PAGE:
Despite the headline CPI running at 5 1/2 percent in June and July, the 12-month trimmed mean PCE which excludes outliers is reported for June and July at 2 percent, and its monthly annualized rate fell from 3.1 percent in May to 2.4 percent in June, returning to 3.2 percent in July.
CPI inflation fell by a large amount (0.5%) and is now at 2.0%. All of this effect was due to the “base effect” of the spike in inflation last year (June-July 2020) dropping out. There was no new inflation in June-July 2021 as the general level of prices remained constant. The reduction in inflation was spread across most sectors, the only exception being Transport, which showed a large month on month increase, largely due to motor fuels and second- hand car prices. Clothing and footwear also showed a significant decrease due to the July sales.
The COVID-19 crisis has upended the lives of many, causing almost 200M global infections to date, over 4M deaths and untold damage to the livelihoods of millions. Although the recent vaccine rollout in some parts of the world offers some room for optimism, the epidemic is still far from defeated and many in the developing world are still at significant risk of infection.
The Federal Reserve underpredicted 2021’s US inflation pick-up but believes the current inflation spike is temporary. If this assessment proves wrong, the result could be lasting higher than targeted inflation, an extended period of high unemployment, or both. To avoid this economic long Covid, the Fed should taper soon to give itself the flexibility to respond with higher rates if inflation fails to retreat as much as it expects.
Although the origins of national income accounting date back centuries, these concepts were taken up by the British government as a vital part of the war effort when the Central Statistical Office was founded in January 1941 directly from Winston Churchill’s command. The crisis of war drove innovation in the field of economic statistics, creating the need for accurate and useful economic statistics.
CPI inflation rose by a large amount (0.5%) for the third month running and is now at 2.5%. The contributions to inflation were spread across most types of expenditure, with Transport being the largest. The current high levels of monthly inflation are unlikely to be sustained and are due to recovery of some prices in the first lockdown and short-run adjustment and supply-chain issues. Inflation will continue to increase until it peaks in early 2022 and then comes down again. The peak may be above 3% but is unlikely to exceed 4%.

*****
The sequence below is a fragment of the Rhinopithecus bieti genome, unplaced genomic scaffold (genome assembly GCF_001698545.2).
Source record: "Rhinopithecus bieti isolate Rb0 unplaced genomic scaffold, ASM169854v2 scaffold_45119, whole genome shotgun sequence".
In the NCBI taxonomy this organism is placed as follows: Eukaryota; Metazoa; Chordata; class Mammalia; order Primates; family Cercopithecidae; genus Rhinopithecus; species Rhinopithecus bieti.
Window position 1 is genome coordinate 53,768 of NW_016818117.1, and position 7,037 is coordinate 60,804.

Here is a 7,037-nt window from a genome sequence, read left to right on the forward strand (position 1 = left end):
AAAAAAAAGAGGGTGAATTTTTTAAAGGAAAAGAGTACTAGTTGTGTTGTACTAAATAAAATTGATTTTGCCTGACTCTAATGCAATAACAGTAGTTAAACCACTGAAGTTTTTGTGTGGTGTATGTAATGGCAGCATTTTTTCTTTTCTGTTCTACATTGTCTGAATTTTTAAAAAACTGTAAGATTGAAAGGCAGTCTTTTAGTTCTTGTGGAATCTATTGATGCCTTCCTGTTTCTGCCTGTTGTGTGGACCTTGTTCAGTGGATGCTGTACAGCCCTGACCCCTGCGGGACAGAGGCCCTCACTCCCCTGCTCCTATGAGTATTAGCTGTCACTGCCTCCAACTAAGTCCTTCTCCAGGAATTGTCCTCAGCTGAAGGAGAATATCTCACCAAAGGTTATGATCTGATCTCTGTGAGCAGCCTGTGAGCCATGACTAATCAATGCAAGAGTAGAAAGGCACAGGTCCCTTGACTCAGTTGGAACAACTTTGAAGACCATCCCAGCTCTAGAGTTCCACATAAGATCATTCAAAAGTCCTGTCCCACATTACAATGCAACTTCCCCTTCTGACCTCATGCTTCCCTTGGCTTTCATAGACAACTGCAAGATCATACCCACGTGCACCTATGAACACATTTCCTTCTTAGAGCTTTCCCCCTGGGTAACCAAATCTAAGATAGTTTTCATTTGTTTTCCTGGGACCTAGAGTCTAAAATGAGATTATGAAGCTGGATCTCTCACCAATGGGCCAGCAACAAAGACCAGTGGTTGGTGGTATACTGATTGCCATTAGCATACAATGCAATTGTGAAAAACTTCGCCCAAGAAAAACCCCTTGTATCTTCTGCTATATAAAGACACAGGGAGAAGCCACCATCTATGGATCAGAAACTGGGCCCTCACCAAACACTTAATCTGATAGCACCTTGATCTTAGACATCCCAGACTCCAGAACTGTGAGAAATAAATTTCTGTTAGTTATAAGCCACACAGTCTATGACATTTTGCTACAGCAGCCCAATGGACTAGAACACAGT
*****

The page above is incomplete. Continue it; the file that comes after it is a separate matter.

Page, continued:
We have known since early this year that because of Covid-19 and lockdowns, public examinations would not go ahead this summer. So, the question is how can we design a mechanism to encourage accurate portrayal of pupil performance, when there may be an incentive to exaggerate?
CPI inflation rose by a large amount (0.6%) for the second month running and is now at 2.1%. The main drivers of the increase from April were Clothing and footwear and Recreation and Culture. Women’s clothing showed some very large increases. The current high levels of monthly inflation are unlikely to be sustained and are due to recovery of some prices from low levels in the first lockdown and short-run adjustment and supply-chain issues. Inflation will continue to increase until it peaks in early 2022 and then comes down again. The peak may be above 3% but is unlikely to exceed 4%.
There is no doubt that Covid-19 has caused significant disruption to children’s lives and there is understandable concern about their educational progress. This has only been exacerbated by the recent outcry about the level of funding announced by the government to support their “catch-up” plans, which resulted in the resignation of Sir Kevan Collins. In addition, the current narrative around “catch-up” does not take account of children’s social and emotional needs as we move forward, focusing primarily on educational outcomes. Moreover, the Government “catch-up” plan is not clear about
The Bank of England is searching for a new Chief Economist, and the formal deadline for applications was Wednesday 2 June. But what is the Bank’s Chief Economist expected to do? And what skills and qualifications does he or she need? After all, the Bank has lots of economists. What special responsibilities does our central bank need a Chief Economist to carry out?